In The Post-American World, does Zakaria think that America's challenges are insurmountable?
The short answer to this question is no. By "post-American world," Zakaria describes the "rise of the rest," other nations that will become economic powers alongside the United States. While this has led to a great deal of anxiety in the United States, Zakaria emphasizes that it does not mean that the United States will not remain powerful, important, and wealthy.
The "rise of the rest," in short, does not entail the inevitable decline of the United States. Rather, Zakaria views the rise of other nations as an opportunity for the United States. But it will take a sort of paradigm shift on the part of the United States, and Americans, if this is to occur. Americans, in short, have to be willing to abandon their insular outlook and their view, long reinforced by politicians, that the global economy is a zero-sum game.
Despite the growth of economies in China and India, the United States will remain an economic power for the foreseeable future, and it is especially strong in developing innovations, especially technology, that can be marketed to emerging economies. So, Zakaria does not think that the issues posed by the "rise of the rest" are insurmountable, but he emphasizes that the United States must embrace free trade, relatively open immigration policies, and other aspects of a globalized world that will allow it to continue to flourish.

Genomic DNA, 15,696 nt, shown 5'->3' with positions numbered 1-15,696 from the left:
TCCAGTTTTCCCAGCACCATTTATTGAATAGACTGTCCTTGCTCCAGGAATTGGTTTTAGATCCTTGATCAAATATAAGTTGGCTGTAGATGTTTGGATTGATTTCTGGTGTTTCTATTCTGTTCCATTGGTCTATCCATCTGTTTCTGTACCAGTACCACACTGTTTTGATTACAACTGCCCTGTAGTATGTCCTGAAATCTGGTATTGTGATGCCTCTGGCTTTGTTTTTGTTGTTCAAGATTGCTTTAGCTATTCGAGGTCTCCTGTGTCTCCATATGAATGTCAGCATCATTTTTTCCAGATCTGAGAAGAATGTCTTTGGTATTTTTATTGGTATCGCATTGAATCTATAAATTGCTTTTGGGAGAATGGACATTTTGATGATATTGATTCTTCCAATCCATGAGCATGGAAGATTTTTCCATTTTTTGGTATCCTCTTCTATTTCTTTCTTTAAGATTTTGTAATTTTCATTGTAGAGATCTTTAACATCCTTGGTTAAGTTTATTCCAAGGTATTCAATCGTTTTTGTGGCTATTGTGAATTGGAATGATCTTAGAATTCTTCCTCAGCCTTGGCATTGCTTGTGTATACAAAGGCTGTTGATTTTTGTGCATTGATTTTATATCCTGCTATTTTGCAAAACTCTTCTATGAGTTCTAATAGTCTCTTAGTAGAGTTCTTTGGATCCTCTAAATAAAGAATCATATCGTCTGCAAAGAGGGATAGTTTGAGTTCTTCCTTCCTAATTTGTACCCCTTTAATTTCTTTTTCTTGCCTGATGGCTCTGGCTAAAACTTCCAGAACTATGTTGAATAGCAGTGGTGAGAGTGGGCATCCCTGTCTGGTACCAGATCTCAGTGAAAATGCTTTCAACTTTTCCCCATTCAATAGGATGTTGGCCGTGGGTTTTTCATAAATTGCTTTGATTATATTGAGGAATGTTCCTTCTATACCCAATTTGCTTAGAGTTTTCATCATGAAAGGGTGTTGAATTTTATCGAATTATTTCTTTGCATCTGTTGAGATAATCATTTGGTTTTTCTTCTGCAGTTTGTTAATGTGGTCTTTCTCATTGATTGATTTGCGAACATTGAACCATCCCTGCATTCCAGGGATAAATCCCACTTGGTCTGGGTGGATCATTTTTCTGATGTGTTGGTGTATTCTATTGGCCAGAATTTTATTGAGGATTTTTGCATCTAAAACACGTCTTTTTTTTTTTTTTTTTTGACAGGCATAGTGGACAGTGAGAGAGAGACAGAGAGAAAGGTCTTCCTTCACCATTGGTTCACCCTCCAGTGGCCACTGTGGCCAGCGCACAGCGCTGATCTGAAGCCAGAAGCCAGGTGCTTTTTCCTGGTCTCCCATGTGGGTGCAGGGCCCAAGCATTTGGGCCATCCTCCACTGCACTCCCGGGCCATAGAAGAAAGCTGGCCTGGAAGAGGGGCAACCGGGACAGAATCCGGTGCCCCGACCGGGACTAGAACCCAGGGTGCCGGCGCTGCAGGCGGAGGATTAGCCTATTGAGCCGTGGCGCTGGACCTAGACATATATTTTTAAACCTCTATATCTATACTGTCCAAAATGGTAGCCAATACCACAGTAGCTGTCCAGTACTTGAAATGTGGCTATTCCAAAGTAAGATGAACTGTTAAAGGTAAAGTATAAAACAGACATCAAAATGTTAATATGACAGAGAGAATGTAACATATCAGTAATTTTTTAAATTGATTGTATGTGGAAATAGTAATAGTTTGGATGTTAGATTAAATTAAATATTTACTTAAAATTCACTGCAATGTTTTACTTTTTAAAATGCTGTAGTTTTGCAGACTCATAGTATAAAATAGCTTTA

No, Zakaria does not at all think that the challenges faced by the US are insurmountable. He is actually fairly optimistic about the US's chances. The point of the book, in fact, is to argue that a "post-American world" is not one that has to be bad for the US.
What Zakaria thinks is that the US simply needs to be more flexible in a number of ways so that it can benefit from the "rise of the rest." He thinks the US needs a more flexible attitude towards the world, one in which we do not view the rise of other countries as a threat. He thinks we need to be flexible in how we see our role in the world. We need to think of ourselves as a facilitator for the rest of the world. We need to use our legitimacy to help the rest of the world solve their disputes instead of trying to use military force to impose our will.
He also thinks we need to be more flexible internally. We need to accept more immigration. We need to be more flexible in dealing with our political issues like the government deficit. We need to be flexible and willing to allow our government to help promote technological innovation so we do not fall behind countries that do such things.
All in all, Zakaria is not pessimistic about the future. He does not in any way think the US's challenges are insurmountable.
Zakaria does not think that the Post-American world presents insurmountable problems to America. On the contrary, he states that America will remain as the most powerful nation in the world in the foreseeable future. However, Zakaria acknowledges that due to the rise of the other nations, America’s power has reduced. He further acknowledges the challenges that have resulted from globalization but asserts that America can leverage its remaining power to provide global stability.
There are certain elements of America’s approach that could hinder it from successfully retaining its global leadership. These include any use of “hard power”, hostile immigration policies, general political short-sightedness, and a focus on military dominance, among others. Zakaria proposes that in order to avoid the above, America should relax its immigration policies and strive to be an international arbiter as opposed to focusing on military dominance.